5. Union of professing Christians in a particular church; as, members in full communion. Communion-service, in the liturgy of the Episcopal church, is the office for the administration of the holy sacrament.

Com*mun"ion
  1. The act of sharing; community; participation.

    "This communion of goods." Blackstone.
  2. Intercourse between two or more persons; esp., intimate association and intercourse implying sympathy and confidence; interchange of thoughts, purposes, etc.; agreement; fellowship; as, the communion of saints.

    We are naturally induced to seek communion and fellowship with others.
    Hooker.

    What communion hath light with darkness?
    2 Cor. vi. 14.

    Bare communion with a good church can never alone make a good man.
    South.

  3. A body of Christians having one common faith and discipline; as, the Presbyterian communion.
  4. The sacrament of the eucharist; the celebration of the Lord's supper; the act of partaking of the sacrament; as, to go to communion; to partake of the communion.

    Close communion. See under Close, a. -- Communion elements, the bread and wine used in the celebration of the Lord's supper. -- Communion service, the celebration of the Lord's supper, or the office or service therefor. -- Communion table, the table upon which the elements are placed at the celebration of the Lord's supper. -- Communion in both kinds, participation in both the bread and wine by all communicants. -- Communion in one kind, participation in but one element, as in the Roman Catholic Church, where the laity partake of the bread only.

    Syn. -- Share; participation; fellowship; converse; intercourse; unity; concord; agreement.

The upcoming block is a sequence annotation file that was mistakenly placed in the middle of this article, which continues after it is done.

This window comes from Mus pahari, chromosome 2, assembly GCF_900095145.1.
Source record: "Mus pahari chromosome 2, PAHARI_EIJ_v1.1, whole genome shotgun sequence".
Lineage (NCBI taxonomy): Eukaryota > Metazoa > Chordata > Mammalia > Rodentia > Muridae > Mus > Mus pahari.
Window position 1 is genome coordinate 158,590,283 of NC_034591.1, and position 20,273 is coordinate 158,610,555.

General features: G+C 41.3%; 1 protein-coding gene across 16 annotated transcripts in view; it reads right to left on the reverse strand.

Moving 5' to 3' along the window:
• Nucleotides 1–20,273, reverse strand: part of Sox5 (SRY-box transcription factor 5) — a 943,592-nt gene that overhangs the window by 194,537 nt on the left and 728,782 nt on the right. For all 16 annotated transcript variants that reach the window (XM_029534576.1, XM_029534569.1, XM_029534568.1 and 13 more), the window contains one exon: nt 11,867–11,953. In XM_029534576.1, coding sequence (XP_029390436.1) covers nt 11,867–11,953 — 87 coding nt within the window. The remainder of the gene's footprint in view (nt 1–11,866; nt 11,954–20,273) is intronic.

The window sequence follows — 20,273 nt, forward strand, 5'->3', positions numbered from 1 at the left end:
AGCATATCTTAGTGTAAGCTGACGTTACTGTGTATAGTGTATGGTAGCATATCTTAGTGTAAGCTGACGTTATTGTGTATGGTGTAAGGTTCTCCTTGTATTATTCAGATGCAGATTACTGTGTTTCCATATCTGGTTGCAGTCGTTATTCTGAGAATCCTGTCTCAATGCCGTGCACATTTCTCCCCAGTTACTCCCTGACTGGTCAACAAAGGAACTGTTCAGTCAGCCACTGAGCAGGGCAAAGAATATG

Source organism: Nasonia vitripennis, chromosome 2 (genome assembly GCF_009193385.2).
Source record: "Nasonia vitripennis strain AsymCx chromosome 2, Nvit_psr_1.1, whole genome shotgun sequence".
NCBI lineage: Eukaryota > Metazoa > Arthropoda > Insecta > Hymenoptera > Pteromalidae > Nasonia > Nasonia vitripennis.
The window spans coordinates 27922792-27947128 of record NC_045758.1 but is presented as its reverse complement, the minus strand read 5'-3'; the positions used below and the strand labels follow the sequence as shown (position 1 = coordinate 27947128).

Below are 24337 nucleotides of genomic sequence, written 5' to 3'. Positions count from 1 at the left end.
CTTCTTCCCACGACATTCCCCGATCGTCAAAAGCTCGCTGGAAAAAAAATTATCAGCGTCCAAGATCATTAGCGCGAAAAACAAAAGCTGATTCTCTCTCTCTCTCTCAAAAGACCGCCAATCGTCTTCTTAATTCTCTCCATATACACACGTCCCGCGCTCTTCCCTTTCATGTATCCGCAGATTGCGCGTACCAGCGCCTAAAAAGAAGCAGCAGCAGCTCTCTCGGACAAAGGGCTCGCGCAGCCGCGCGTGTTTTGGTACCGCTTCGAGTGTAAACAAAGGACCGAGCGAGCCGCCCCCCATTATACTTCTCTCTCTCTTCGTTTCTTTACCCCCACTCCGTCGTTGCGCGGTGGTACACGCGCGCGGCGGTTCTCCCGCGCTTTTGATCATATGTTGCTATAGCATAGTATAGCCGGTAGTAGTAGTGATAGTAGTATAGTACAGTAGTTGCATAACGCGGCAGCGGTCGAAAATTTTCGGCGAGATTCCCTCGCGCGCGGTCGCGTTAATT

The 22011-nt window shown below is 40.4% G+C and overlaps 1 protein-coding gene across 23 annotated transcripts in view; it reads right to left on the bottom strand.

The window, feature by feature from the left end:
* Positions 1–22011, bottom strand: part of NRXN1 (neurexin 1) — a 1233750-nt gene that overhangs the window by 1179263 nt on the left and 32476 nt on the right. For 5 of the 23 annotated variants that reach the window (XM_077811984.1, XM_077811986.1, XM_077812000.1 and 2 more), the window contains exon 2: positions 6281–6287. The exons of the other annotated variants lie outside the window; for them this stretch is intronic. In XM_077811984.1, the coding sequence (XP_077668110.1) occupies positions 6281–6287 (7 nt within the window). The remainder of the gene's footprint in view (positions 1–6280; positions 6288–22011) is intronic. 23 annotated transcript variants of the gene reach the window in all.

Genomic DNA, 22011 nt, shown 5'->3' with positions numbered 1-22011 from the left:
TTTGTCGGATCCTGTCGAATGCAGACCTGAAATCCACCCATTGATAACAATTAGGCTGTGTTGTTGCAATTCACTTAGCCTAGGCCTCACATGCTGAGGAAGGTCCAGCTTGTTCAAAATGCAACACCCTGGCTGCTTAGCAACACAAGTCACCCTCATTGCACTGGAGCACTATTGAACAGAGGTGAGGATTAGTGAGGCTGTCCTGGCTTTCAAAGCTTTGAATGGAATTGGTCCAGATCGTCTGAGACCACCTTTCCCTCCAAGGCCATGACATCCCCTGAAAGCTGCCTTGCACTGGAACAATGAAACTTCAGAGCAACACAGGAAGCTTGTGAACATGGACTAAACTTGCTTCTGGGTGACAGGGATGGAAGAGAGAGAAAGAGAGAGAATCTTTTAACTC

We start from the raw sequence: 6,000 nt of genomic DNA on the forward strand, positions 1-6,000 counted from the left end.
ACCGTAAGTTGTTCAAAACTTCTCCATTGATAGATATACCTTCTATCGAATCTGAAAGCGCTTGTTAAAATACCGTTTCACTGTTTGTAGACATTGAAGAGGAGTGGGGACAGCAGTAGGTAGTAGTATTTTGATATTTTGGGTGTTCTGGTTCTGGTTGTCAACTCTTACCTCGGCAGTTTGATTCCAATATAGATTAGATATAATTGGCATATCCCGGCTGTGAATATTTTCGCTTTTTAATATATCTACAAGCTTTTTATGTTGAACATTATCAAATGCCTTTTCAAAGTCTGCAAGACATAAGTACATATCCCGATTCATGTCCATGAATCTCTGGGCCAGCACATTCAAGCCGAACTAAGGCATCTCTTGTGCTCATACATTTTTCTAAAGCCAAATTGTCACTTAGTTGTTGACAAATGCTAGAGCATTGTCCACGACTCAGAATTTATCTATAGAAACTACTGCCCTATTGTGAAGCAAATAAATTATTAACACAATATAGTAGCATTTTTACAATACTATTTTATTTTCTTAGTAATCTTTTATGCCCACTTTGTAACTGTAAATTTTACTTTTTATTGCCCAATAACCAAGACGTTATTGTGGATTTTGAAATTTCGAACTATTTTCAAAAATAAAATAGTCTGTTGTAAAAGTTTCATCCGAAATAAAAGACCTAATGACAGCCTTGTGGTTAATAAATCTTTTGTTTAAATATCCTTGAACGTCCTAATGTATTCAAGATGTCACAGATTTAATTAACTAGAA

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Communion

COMMUNION, noun

1. Fellowship; intercourse between two persons or more; interchange of transactions, or offices; a state of giving and receiving; agreement; concord.

We are naturally led to seek communion and fellowship with other.

What communion hath light with darkness? 2 Corinthians 6:14.

2. Mutual intercourse or union in religious worship, or in doctrine and discipline.

The Protestant churches have no communion with the Romish church.

3. The body of Christians who have one common faith and discipline. The three grand communions into which the Christian church is divided, are those of the Greek, the Romish and the Protestant churches.

4. The act of communicating the sacrament of the Eucharist; the celebration of the Lords supper; the participation of the blessed sacrament. The fourth council of Lateran decrees that every believer shall receive the communion at least at Easter.

5. Union of professing Christians in a particular church; as, members in full communion

COMMUNION-service, in the liturgy of the Episcopal church, is the office for the administration of the holy sacrament.

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Because it relates into original Biblical Terms of understanding

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Word of the Day

importance

IMPORT'ANCE, n.

1. Weight; consequence; a bearing on some interest; that quality of any thing by which it may affect a measure, interest or result. The education of youth is of great importance to a free government. A religious education is of infinite importance to every human being.

2. Weight or consequence in the scale of being.

Thy own importance know.

Nor bound thy narrow views to things below.

3. Weight or consequence in self-estimation.

He believes himself a man of importance.

4. Thing implied; matter; subject; importunity. [In these senses, obsolete.]

Random Word

unpruned

UNPRU'NED, a. Not pruned; not lopped.